Ian Ford (ianford@DIRCON.CO.UK)
Sun, 7 Aug 1994 16:02:57 BST
I've tried to get over some of the history of Scouting. I'm particularly
fortunate to be working with a BSA troop in England, where we have a mixture
of experiences and cultures. Members come from all over the US as well as
many other countries.
A few months ago we had our district camporee in Normandy on the site of the
D-Day landings. The following week I asked the SM if I could do the
Scoutmaster's Minute, and told a story which I had taken from a book long
out of print, " The Left Handshake : The Boy Scout Movement during the War
1939 - 45 " by H St.J Saunders. I posted it at the time, but I can email a
copy if necessary.
Another story came from the news about a British Beaver Scout who had a rare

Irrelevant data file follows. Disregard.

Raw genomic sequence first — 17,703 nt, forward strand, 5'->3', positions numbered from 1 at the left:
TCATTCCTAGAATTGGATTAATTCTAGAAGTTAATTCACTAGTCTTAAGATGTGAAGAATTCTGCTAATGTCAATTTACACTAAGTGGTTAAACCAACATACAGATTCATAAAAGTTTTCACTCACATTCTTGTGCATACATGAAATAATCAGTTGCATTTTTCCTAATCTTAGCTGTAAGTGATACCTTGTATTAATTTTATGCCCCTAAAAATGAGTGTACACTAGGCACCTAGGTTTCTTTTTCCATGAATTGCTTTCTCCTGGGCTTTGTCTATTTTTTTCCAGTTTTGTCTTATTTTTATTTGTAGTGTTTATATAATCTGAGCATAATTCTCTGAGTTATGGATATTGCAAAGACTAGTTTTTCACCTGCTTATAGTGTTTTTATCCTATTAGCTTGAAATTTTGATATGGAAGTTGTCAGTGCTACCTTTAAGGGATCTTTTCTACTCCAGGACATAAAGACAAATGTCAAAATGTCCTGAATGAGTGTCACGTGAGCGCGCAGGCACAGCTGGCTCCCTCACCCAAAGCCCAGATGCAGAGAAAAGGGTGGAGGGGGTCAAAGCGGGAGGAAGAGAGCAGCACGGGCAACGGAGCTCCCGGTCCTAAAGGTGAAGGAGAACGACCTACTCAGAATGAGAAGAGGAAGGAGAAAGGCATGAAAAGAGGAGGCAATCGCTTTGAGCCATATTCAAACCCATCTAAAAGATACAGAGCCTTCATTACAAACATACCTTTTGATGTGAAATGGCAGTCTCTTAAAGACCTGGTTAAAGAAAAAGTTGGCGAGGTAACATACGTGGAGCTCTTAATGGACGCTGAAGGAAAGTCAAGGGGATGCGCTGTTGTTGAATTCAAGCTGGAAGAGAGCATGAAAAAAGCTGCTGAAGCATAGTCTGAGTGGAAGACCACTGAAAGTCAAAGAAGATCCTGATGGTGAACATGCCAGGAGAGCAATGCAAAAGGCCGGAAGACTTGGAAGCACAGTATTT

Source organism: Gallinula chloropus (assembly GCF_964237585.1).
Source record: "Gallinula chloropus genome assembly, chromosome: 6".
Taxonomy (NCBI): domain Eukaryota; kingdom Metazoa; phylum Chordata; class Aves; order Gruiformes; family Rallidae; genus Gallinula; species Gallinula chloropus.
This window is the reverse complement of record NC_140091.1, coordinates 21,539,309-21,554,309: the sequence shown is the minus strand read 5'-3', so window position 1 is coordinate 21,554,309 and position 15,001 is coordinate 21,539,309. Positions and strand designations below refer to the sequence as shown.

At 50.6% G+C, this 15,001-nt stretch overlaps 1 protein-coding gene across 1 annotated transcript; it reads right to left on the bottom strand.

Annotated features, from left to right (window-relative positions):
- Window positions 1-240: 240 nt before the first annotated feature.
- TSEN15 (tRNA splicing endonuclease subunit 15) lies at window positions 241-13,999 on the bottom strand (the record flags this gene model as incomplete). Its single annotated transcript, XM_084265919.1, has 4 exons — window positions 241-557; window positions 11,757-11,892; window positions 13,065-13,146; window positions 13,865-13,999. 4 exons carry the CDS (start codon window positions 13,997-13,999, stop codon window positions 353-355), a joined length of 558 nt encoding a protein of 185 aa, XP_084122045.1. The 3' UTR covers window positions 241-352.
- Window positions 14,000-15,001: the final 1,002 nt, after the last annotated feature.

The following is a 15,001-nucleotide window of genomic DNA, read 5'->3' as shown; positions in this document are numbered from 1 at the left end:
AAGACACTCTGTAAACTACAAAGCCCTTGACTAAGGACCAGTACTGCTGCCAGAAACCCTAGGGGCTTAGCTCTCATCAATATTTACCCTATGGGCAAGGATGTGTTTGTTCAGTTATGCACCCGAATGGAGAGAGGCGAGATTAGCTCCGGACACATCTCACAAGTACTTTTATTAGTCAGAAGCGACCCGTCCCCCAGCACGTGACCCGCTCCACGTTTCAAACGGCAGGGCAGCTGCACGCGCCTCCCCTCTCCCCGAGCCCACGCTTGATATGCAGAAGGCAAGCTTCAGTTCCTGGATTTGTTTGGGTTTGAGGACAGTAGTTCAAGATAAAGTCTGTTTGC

form of cancer that had left him blind in one eye, and he had just been told
that it had affected his other eye, which would have to be removed also.
Nicholas Killen was seven. The Beaver Scouts helped him to complete the
requirements for his Beaver Scout Badge before he went into surgery. But the
main part of the story was his reaction when he was told the news.
Apparently all he said was " Oh well, I suppose it can't be helped " .
A Scout is courageous , and I think that example from a little lad says it
Terry Howerton Sakima Group, Inc. SCOUTER Magazine Kansas City